Types of tests used in English Language Teaching Bachelor Paper

We will commence our discussion with direct testing that according to Hughes (1989:14) means the involvement of a skill that

Types of tests used in English Language Teaching Bachelor Paper

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xperience, the learners, especially the young ones, are eager to know their results and even demand marks for their work. Notwithstanding, it is up to the teacher whether to inform his/her students with the results or not; however, the test represents a valuable information mostly for the teacher and his/her plans for designing a syllabus.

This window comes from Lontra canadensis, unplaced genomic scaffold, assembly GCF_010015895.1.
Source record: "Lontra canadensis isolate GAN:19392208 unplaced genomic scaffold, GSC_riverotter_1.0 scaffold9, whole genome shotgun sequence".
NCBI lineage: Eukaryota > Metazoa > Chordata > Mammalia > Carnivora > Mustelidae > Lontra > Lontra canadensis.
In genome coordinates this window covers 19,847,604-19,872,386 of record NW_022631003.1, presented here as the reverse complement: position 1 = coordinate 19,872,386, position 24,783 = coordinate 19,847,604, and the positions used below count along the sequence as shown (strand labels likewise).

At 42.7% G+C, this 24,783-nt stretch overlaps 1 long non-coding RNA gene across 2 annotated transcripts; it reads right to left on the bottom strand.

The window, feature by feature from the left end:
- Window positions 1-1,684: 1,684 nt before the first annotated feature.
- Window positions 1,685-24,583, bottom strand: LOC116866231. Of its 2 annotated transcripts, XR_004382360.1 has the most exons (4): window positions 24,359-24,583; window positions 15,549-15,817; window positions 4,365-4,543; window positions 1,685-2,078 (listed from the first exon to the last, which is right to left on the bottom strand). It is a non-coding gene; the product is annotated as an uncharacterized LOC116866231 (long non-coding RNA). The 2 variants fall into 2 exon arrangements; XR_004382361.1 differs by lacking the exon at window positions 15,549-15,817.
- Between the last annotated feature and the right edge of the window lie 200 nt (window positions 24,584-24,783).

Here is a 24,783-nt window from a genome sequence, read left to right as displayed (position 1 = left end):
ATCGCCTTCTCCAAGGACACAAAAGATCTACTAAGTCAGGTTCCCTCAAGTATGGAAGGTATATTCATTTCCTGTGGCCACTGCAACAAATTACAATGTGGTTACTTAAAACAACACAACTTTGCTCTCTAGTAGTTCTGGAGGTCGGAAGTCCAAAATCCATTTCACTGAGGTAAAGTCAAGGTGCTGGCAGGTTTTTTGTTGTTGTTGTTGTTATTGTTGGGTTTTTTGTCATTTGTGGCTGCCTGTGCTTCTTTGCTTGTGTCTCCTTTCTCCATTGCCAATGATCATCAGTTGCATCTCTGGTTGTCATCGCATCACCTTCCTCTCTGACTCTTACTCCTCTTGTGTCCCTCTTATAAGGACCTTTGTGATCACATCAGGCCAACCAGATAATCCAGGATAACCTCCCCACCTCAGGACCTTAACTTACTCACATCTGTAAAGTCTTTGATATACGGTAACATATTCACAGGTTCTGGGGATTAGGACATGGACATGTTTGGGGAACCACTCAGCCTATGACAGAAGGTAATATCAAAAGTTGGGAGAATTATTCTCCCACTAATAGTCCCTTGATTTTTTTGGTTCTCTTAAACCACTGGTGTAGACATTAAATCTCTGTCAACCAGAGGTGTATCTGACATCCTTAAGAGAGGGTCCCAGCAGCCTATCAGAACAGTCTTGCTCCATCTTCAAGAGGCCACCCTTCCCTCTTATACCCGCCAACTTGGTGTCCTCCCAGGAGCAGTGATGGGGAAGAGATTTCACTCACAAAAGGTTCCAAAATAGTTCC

Returning to Hughes (ibid.) we can emphasise his belief that this type of test is very useful for individual check. It means that this test could be applicable for checking a definite item; it is not necessary that it will cover broader topics of the language. However, further Hughes assumes that this test is rather difficult to design and the size of the test can be even impractical. It means that if the teacher wants to check the students knowledge of Present simple, s/he will require a great deal of examples for the students to choose from. It will demand a tiresome work from the teacher to compose such type of the test, and may even confuse the learners.